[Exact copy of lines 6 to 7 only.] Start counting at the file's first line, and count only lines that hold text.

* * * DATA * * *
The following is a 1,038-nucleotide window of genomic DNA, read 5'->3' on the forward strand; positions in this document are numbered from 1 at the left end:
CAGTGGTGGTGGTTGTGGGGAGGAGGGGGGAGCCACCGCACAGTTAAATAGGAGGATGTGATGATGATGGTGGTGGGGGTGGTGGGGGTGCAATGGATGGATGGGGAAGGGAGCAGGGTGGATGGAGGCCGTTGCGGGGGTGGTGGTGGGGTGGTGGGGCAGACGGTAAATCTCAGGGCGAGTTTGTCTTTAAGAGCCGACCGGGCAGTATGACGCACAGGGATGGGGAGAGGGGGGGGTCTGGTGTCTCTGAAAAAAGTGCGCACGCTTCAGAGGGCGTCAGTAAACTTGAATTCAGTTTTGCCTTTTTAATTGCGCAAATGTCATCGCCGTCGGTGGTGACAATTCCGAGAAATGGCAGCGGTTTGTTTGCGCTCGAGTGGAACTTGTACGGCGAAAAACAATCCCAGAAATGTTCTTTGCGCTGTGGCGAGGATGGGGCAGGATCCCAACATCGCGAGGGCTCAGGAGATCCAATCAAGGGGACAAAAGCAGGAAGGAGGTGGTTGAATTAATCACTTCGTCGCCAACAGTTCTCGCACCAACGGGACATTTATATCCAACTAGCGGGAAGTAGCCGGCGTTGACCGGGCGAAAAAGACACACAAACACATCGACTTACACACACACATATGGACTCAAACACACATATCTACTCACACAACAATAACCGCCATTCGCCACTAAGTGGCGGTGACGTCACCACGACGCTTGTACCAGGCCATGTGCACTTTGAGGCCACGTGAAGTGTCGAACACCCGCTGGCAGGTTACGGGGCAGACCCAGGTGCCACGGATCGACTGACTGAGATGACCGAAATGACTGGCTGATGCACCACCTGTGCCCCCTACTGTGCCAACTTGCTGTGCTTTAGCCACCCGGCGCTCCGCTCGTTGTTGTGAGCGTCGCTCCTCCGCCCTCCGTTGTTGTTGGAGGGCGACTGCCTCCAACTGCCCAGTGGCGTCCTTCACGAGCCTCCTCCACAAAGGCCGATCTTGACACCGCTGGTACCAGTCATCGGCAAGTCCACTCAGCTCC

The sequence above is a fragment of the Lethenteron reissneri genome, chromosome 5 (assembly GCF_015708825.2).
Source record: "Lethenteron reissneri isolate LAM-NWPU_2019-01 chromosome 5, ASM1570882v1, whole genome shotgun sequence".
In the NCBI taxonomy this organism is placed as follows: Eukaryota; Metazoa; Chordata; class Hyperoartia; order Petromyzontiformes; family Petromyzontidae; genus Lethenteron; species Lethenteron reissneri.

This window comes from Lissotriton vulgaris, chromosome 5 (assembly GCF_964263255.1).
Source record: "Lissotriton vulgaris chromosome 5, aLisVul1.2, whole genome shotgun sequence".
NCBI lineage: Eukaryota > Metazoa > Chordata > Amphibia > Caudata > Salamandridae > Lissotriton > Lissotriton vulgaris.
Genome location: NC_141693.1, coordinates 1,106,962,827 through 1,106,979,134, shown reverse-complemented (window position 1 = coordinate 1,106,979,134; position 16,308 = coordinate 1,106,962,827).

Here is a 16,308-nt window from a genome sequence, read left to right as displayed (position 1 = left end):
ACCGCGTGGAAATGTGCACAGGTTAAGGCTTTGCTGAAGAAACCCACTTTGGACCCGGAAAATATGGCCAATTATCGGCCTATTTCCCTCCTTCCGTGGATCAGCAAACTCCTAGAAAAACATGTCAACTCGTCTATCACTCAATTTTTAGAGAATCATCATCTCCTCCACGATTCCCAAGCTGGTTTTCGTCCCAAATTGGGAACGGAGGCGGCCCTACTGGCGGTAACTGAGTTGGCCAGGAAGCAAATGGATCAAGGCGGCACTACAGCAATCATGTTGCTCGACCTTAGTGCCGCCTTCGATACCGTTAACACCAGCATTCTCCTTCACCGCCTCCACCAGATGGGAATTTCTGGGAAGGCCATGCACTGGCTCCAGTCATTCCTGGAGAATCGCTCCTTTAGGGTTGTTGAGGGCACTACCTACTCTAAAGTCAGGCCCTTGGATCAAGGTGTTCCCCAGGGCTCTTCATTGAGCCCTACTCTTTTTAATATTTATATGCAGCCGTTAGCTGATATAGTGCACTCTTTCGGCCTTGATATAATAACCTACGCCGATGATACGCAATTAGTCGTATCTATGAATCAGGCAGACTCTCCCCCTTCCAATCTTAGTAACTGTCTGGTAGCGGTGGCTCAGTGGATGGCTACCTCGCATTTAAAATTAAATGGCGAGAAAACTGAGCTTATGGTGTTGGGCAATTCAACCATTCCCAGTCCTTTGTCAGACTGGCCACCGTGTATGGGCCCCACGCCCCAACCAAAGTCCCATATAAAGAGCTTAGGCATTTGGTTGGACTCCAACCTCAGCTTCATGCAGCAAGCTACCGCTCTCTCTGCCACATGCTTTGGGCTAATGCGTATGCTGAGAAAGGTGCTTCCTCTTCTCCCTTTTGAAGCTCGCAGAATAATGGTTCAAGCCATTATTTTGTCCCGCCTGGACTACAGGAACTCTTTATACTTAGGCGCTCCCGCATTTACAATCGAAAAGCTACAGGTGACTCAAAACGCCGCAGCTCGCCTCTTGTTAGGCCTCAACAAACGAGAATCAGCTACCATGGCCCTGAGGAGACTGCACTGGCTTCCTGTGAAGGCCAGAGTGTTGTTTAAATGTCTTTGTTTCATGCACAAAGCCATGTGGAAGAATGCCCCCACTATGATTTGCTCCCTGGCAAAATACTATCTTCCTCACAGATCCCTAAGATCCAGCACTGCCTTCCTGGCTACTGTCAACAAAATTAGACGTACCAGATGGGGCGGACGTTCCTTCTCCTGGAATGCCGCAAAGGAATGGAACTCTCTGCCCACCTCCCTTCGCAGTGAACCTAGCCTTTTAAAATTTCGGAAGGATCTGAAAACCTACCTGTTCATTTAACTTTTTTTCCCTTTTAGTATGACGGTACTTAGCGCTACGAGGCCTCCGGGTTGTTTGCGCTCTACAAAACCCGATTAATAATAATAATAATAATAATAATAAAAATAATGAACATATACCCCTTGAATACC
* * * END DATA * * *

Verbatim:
This window comes from Lissotriton vulgaris, chromosome 5 (assembly GCF_964263255.1).
Source record: "Lissotriton vulgaris chromosome 5, aLisVul1.2, whole genome shotgun sequence".